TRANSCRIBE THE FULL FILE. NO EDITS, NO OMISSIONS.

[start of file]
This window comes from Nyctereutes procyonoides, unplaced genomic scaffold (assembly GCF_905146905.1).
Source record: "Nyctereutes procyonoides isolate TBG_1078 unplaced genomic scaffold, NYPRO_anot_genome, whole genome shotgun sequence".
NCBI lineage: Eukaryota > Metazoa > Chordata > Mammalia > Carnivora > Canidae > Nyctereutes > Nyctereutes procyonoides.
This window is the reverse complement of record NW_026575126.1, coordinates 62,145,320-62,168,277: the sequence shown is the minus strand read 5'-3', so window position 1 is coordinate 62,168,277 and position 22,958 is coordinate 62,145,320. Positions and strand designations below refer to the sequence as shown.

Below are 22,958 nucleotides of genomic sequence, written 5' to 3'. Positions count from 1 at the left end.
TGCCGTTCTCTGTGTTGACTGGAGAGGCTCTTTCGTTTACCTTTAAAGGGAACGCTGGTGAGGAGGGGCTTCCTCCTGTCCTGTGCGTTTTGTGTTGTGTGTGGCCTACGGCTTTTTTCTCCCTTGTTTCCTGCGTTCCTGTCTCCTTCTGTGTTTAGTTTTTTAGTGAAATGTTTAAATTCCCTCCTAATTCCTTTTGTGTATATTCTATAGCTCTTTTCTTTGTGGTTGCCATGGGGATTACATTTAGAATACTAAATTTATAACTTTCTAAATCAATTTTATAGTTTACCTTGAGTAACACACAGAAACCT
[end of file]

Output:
This window comes from Nyctereutes procyonoides, unplaced genomic scaffold (assembly GCF_905146905.1).
Source record: "Nyctereutes procyonoides isolate TBG_1078 unplaced genomic scaffold, NYPRO_anot_genome, whole genome shotgun sequence".
NCBI lineage: Eukaryota > Metazoa > Chordata > Mammalia > Carnivora > Canidae > Nyctereutes > Nyctereutes procyonoides.
This window is the reverse complement of record NW_026575126.1, coordinates 62,145,320-62,168,277: the sequence shown is the minus strand read 5'-3', so window position 1 is coordinate 62,168,277 and position 22,958 is coordinate 62,145,320. Positions and strand designations below refer to the sequence as shown.

Below are 22,958 nucleotides of genomic sequence, written 5' to 3'. Positions count from 1 at the left end.
TGCCGTTCTCTGTGTTGACTGGAGAGGCTCTTTCGTTTACCTTTAAAGGGAACGCTGGTGAGGAGGGGCTTCCTCCTGTCCTGTGCGTTTTGTGTTGTGTGTGGCCTACGGCTTTTTTCTCCCTTGTTTCCTGCGTTCCTGTCTCCTTCTGTGTTTAGTTTTTTAGTGAAATGTTTAAATTCCCTCCTAATTCCTTTTGTGTATATTCTATAGCTCTTTTCTTTGTGGTTGCCATGGGGATTACATTTAGAATACTAAATTTATAACTTTCTAAATCAATTTTATAGTTTACCTTGAGTAACACACAGAAACCT